Felice Lightstone (16-FS-007)
One of the most critical cellular processes that controls almost every aspect of life is the signaling that occurs from one side of a cell membrane to the other. However, lipid composition can alter the membrane fluidity, thickness, flexibility, and electrostatic properties. Additionally, different tissue types contain different compositions of lipids in their cell membranes. Thus, cell behavior, and therefore response to external stimulus, can vary in different parts of the body. Furthermore, recent studies postulate the existence of microscopic domains of certain lipid compositions within the cell membrane. It is therefore vitally important to understand how these lipid compositions, and thus membrane behavior, vary throughout the body. In addition, the toxicological outcome of taking a drug or toxicant is determined by its concentration in the body over time, and accurately predicting the distribution of a drug or toxicant in the human body is largely controlled by membrane permeability through the different tissues and organs. We plan to explore the feasibility of using coarse-grained and atomistic simulations to model human tissue membranes by changing the lipid composition. We will model lipid membranes to mirror the lipid composition of organs in the body and simulate the permeability of drugs and toxicants across those membranes. Simulations will be compared to experimental results to validate the minimal lipid compositions that accurately model the tissue types. This knowledge can have significant impact on the drug design and development process, which is estimated to cost about 2 billion dollars and take 15 years for a drug to reach market. During this process, 90% of drug candidates fail in clinical trials because of toxicological effects or being ineffective against their intended target disease.
We intend to explore the feasibility of using cutting-edge molecular dynamics simulations to computationally investigate how the variation in lipid composition present in different tissue types alters the properties of those membranes, and identify microscopic domains present within the membranes. We will simulate three different membrane patches, each with a tissue-specific lipid composition (pancreas, lung, and liver). Following equilibration of the lipid patches and formation of potential microscopic domains, representative subsections of each membrane will be converted into an atomistic-level model for more detailed refinement and analysis. Previous studies have shown aspects of permeation to be dependent on membrane composition. However, it is unclear if simply changing the lipid composition will be sufficient to model differences in tissue membranes and permeability into those tissues. The permeability of well-studied small molecules will be calculated through each membrane subsection using our established computational methodology. By combining the permeability properties of each membrane subsection, we will be able to constitute an overall permeability for the entire membrane patch, and thus generate a predicted permeability for that specific tissue. Simulated results will be compared to experimental results to validate the minimal lipid compositions that accurately model the tissue types. If successful, we expect to create accurate atomistic and coarse-grained lipid models, and validate their feasibility for future studies. In addition, the methodology to create these models and the protocols to validate the results will allow the development of models for additional human organs or for those of other species. The resulting models will also be used to simulate unknown drug candidates and toxicants to enable streamlined drug development efforts and toxicant identification. These simulations can improve current models of how the human body reacts to a drug to be more predictive of unknown compounds.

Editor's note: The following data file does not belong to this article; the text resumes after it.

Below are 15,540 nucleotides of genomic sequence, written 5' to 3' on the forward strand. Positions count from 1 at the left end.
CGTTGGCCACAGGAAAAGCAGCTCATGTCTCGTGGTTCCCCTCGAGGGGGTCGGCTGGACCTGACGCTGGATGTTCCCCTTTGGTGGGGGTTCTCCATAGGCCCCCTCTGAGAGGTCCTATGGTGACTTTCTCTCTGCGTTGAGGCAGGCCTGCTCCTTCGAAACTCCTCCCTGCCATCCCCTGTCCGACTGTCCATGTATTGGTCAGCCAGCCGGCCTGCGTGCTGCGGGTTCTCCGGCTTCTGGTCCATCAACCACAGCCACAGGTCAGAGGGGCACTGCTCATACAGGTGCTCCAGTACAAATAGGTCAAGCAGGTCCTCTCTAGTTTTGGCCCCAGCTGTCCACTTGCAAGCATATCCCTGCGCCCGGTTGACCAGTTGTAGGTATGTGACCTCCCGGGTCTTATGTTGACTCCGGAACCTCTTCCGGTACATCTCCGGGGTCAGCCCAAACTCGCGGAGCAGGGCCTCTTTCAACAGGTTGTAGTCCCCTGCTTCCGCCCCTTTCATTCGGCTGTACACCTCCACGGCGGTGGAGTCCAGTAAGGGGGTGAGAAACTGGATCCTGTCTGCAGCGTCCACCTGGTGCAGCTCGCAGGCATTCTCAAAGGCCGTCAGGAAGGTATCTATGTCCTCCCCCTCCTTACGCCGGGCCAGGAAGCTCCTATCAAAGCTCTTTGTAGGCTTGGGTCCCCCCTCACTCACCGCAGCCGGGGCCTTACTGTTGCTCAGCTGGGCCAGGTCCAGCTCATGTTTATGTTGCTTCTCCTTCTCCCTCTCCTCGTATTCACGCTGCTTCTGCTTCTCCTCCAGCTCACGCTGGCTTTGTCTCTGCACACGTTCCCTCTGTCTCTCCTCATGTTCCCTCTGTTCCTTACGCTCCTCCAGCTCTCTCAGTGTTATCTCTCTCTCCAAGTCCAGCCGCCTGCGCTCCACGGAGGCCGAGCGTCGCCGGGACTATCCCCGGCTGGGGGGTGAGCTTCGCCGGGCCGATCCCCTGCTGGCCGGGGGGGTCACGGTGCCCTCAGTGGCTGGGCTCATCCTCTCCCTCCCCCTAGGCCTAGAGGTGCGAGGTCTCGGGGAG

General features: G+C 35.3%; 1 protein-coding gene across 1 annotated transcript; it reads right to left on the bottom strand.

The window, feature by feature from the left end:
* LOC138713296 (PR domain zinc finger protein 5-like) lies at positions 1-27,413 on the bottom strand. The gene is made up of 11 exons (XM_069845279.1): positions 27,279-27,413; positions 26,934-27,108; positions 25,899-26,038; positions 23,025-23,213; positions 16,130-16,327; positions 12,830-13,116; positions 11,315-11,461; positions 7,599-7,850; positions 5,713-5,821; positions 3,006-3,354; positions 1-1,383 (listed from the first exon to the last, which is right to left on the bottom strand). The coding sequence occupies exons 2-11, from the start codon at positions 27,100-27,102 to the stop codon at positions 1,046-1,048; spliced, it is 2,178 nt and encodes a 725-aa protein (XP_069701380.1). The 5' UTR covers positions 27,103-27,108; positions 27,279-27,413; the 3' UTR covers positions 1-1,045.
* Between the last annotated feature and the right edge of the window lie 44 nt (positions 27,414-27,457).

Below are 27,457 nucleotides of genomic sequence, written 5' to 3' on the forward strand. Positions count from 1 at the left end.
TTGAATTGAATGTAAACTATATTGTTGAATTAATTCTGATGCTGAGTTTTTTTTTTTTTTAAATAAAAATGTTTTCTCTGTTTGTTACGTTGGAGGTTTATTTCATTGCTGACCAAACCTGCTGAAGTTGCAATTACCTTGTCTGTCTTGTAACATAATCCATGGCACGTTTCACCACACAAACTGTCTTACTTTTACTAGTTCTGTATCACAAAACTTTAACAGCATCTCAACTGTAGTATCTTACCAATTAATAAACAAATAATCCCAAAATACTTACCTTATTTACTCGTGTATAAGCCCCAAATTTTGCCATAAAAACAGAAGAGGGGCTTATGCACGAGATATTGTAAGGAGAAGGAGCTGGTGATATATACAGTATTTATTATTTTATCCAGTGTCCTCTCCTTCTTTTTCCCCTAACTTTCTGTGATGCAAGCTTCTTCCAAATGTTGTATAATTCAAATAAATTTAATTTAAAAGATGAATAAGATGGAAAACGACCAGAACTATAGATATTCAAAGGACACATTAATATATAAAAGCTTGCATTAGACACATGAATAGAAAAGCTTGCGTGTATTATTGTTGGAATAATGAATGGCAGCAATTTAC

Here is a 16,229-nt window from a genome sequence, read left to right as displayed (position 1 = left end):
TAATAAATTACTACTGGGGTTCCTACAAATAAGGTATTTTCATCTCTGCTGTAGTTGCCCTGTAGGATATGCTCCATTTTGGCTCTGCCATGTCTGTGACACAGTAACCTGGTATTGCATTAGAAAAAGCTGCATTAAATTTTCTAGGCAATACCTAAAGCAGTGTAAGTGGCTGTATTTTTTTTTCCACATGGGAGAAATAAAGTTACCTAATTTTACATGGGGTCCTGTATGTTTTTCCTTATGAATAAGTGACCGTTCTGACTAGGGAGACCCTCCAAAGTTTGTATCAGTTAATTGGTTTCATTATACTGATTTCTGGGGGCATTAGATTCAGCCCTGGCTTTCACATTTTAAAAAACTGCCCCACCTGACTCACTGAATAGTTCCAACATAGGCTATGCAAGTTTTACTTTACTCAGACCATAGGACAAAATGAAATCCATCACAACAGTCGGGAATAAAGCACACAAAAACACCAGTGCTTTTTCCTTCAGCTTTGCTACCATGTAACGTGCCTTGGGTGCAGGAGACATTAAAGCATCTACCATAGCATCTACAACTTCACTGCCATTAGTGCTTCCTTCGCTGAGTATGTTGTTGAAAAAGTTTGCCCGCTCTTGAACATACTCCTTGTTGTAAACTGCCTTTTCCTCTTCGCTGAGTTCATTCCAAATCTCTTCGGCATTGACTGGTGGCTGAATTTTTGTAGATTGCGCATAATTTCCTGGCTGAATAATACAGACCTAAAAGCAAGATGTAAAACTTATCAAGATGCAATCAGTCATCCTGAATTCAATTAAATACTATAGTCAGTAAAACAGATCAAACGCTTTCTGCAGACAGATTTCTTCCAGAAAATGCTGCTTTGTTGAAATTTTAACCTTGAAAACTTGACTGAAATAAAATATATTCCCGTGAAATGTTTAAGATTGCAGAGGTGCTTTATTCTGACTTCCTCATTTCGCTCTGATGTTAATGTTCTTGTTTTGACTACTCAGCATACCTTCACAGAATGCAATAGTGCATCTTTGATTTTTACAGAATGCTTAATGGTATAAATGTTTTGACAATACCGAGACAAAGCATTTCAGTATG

The creation of human tissue membrane models supports the Laboratory’s core competency in bioscience and bioengineering by determining the feasibility of computational testing and prediction to identify better drug candidates faster. We can also use these membrane models to simulate exposure to unknown chemicals to predict the human outcomes, relevant to chemical and biological security. Support of high-performance computing, simulation, and data science is realized through the development of new models and protocols that could be applied to other high-performance computing efforts. The anticipated size of the simulations is large and will require newly designed workflows for molecular dynamics simulations.
FY16 Accomplishments and Results
The feasibility of creating lipid compositions of different human organs has been quite challenging—a limited amount of data is available for human plasma membranes for specific organs. However, in FY16 we (1) created two models of a human brain-cell membrane composed of 16 and 60 different lipid types (see figure); (2) ran these models at a coarse-grained resolution using molecular dynamics simulations; (3) completed the coarse-grained simulations for human-brain cell membranes; and (4) converted the coarse-grained representation to an atomistic level for the 16-lipid model. The atomistic simulations will continue to run into the next fiscal year.